Be the spark. Anyone can find the difficulty or pessimism in a situation and manage from a place of conflict or tension aversion. Bringing an attitude filled with optimism, momentum, possibility, and opportunity to the work will allow you and others to start fires — to bring passion and creativity to the work. Don’t be a wet blanket.
People matter. If you care about the people you work with, they will care even more about the work. Treat people like adults and give them challenges to solve (but not so high-risk that they are set up to fail), and support them to succeed — and make sure people take real time away from the work and the studio. The work is better in the end with happy and healthy people.
Kara: Trust is everything. Instilling a sense of mutual trust with your team means all parties feel protected and valued. I want to trust that my team is going to deliver amazing work to the best of their ability. They need to trust that I have their backs and won’t steer them wrong.
Being a leader doesn’t mean being on top or in front. Sometimes getting down and dirty with the work and leading from within is the best way to push a team forward. Respect is earned from others seeing us commit to doing great and difficult things. This inspires momentum to move in the same direction. Leadership is being able to build that trust, and maintain it. Like in that movie Robin Hood: Prince of Thieves. The one with Kevin Costner.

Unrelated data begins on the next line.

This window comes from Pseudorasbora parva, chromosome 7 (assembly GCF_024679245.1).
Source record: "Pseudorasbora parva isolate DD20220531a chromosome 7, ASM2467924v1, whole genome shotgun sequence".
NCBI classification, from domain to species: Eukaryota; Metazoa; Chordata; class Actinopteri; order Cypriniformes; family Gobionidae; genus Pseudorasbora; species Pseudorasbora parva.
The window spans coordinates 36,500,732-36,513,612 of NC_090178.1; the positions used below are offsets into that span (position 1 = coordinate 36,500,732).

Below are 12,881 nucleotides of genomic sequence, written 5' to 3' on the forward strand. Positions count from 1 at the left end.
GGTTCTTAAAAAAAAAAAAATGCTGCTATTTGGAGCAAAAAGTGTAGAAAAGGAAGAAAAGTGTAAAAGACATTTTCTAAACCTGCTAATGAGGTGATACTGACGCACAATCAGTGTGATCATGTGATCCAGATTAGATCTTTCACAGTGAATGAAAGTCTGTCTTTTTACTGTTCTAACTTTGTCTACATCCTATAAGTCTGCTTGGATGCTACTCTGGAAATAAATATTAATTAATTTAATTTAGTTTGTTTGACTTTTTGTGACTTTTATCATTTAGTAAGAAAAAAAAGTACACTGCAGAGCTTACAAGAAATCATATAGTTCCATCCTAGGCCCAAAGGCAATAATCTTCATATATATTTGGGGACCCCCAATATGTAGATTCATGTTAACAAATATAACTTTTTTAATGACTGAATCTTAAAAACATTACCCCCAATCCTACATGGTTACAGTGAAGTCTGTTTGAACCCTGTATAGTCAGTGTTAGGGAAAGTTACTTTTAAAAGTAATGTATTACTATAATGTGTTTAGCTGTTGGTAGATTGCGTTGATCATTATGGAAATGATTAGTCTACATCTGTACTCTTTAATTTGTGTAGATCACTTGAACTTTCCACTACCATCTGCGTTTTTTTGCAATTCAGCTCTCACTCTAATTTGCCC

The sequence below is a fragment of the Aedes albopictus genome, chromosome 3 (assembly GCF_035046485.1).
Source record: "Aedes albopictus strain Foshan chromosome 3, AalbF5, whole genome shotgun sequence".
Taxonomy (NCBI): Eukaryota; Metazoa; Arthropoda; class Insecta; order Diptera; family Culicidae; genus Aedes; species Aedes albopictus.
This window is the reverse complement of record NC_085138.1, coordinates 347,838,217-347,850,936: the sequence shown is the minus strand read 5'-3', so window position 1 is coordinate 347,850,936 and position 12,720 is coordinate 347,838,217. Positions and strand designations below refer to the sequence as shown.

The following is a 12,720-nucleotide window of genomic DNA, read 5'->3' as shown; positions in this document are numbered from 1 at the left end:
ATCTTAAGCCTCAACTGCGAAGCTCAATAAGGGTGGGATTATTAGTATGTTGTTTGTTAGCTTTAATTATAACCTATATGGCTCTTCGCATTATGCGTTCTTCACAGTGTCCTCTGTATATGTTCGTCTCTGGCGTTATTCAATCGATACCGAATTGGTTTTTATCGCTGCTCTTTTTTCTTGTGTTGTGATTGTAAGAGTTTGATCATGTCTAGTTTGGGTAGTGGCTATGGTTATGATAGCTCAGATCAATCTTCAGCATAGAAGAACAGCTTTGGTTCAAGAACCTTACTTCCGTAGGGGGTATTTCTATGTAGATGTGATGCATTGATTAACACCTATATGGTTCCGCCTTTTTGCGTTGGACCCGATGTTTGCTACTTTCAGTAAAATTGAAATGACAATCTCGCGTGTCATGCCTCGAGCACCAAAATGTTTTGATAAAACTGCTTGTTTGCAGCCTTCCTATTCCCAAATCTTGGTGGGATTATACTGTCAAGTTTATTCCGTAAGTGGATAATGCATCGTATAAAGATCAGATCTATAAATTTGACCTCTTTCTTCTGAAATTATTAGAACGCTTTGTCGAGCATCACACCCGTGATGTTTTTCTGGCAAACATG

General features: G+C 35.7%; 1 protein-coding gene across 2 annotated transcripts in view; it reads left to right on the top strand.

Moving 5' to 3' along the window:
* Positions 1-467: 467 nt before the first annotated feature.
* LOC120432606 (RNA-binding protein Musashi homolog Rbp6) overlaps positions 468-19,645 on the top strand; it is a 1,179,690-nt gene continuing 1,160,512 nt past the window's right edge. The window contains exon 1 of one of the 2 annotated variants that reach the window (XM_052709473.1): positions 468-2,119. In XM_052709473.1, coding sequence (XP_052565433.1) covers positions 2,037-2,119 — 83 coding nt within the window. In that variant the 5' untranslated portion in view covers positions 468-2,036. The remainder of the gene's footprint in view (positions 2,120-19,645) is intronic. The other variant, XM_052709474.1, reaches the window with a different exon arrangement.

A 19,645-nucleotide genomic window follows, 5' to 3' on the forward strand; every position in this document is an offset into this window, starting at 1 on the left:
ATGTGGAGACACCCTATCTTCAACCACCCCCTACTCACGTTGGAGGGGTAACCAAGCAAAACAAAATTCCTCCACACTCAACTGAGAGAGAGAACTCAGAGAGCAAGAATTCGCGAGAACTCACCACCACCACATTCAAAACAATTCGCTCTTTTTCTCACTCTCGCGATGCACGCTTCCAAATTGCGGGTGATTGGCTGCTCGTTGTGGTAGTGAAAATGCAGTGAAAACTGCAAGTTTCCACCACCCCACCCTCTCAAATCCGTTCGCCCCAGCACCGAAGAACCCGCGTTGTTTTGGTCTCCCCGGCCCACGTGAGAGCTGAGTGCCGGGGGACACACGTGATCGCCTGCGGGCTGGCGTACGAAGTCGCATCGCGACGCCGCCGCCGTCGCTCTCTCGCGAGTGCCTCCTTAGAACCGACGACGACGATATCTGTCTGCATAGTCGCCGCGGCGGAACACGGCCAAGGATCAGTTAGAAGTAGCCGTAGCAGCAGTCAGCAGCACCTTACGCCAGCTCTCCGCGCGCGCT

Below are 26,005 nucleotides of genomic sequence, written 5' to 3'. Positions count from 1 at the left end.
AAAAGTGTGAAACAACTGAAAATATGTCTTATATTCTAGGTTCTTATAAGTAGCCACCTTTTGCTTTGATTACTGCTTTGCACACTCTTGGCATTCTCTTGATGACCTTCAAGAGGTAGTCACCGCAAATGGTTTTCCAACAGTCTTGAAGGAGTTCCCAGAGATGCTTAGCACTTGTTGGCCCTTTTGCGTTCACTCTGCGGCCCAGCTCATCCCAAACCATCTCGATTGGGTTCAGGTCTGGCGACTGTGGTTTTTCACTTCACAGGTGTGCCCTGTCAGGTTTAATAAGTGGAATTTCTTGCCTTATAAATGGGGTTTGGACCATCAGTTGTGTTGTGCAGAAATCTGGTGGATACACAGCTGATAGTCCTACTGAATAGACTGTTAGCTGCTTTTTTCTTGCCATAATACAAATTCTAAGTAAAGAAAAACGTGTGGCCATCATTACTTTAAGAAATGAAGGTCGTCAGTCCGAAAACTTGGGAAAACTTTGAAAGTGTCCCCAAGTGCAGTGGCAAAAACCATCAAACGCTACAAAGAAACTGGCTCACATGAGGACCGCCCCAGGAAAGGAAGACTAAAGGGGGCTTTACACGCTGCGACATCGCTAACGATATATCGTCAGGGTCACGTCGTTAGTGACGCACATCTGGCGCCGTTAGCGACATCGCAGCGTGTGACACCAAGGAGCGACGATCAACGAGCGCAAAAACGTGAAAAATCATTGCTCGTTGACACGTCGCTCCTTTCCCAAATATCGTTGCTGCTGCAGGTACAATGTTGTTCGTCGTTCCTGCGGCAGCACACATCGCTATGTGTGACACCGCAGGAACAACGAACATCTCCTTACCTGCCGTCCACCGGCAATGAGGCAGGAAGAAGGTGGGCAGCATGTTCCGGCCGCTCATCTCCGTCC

How do you see your industry evolving within the next five years?
Laurel: The world of 2020 totally mystifies me, but the sheer possibilities of human ingenuity and technology fascinates me. Five years ago today, the world looked a lot different. We hadn’t even heard the words Google Glass, Samsung Occulus, Snapchat, Uber or Apple Watch uttered in any conference room. Females were still finding their footing, and Google Keywords were still relevant. Where will we be five years from now? I have no idea, but I do have an active imagination.
There will be the world’s thinnest, lightest, waterproof, crackproof iPhone 11, and a game-changing successor to today’s Apple watch; changing our communication expectations. And the disruptive nature of Silicon Valley will seep its way into another one of our antiquated systems ripe for reinvention.
I can also imagine an inventive, free-economy world fueled by creative men and women; working together, voices equal, changing the world and building the foundation of all that is to come. A place where technology is less novel, removing the screen stare and reminding us all to look up and connect. Tools that have been designed so seamlessly will have enhanced, rather taken away, precious moments of our lives. An economy that is thriving, fueled by the newest virtual-free-education model that has inspired a new generation of technologists inspired by the disrupters of 2020 to build a stronger, brighter 2030. I guess you could say, I see greater opportunity in the next five years than ever before, and that is exciting.